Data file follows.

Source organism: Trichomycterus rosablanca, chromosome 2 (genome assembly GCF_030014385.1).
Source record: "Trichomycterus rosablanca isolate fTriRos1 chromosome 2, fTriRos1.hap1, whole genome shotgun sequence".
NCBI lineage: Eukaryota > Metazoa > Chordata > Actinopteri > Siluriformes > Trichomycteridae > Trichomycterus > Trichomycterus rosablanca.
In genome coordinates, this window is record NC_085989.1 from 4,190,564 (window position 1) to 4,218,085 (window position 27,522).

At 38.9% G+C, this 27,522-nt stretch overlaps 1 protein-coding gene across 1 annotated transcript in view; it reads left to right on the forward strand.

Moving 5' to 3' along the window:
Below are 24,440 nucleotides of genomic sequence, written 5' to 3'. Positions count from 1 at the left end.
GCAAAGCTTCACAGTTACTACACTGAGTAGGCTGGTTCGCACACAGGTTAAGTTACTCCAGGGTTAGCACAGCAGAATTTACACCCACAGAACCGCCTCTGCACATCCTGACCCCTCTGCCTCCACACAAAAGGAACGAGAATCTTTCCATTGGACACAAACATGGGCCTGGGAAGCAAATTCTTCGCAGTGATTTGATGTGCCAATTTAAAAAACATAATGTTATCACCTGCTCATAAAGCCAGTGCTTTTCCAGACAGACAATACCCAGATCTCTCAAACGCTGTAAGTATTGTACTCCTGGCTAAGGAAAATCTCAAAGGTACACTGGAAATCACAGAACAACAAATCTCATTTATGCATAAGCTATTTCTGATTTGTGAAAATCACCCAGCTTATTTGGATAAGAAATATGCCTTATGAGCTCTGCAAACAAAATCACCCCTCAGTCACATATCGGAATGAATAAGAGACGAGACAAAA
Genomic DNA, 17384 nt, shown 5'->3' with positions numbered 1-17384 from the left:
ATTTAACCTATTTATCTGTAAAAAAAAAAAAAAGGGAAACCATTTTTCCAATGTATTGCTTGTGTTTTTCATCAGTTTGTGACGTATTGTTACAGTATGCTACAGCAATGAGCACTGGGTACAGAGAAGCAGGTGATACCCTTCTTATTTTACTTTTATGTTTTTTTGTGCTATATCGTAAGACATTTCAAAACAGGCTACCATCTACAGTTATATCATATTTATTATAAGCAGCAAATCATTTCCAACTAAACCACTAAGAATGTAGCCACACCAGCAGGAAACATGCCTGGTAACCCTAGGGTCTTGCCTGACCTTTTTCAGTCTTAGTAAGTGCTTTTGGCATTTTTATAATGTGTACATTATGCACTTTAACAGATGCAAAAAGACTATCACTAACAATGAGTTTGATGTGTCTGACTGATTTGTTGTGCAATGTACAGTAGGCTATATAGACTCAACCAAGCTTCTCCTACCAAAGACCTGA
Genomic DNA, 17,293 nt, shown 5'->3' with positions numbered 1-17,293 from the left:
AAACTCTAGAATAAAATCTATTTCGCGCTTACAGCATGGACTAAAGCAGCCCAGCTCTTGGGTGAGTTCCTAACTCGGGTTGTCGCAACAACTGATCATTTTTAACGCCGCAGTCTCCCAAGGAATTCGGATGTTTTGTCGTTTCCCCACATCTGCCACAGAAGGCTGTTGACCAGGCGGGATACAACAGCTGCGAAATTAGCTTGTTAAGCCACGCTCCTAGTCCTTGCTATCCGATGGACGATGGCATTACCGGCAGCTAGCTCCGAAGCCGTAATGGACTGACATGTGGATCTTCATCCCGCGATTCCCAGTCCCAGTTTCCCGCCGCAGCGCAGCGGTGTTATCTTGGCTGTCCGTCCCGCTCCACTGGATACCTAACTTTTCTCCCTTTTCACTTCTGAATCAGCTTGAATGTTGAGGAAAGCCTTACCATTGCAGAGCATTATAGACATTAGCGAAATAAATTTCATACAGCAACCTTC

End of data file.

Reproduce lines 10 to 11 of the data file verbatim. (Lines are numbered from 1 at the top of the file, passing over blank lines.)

ATTTAACCTATTTATCTGTAAAAAAAAAAAAAAGGGAAACCATTTTTCCAATGTATTGCTTGTGTTTTTCATCAGTTTGTGACGTATTGTTACAGTATGCTACAGCAATGAGCACTGGGTACAGAGAAGCAGGTGATACCCTTCTTATTTTACTTTTATGTTTTTTTGTGCTATATCGTAAGACATTTCAAAACAGGCTACCATCTACAGTTATATCATATTTATTATAAGCAGCAAATCATTTCCAACTAAACCACTAAGAATGTAGCCACACCAGCAGGAAACATGCCTGGTAACCCTAGGGTCTTGCCTGACCTTTTTCAGTCTTAGTAAGTGCTTTTGGCATTTTTATAATGTGTACATTATGCACTTTAACAGATGCAAAAAGACTATCACTAACAATGAGTTTGATGTGTCTGACTGATTTGTTGTGCAATGTACAGTAGGCTATATAGACTCAACCAAGCTTCTCCTACCAAAGACCTGA
Genomic DNA, 17,293 nt, shown 5'->3' with positions numbered 1-17,293 from the left: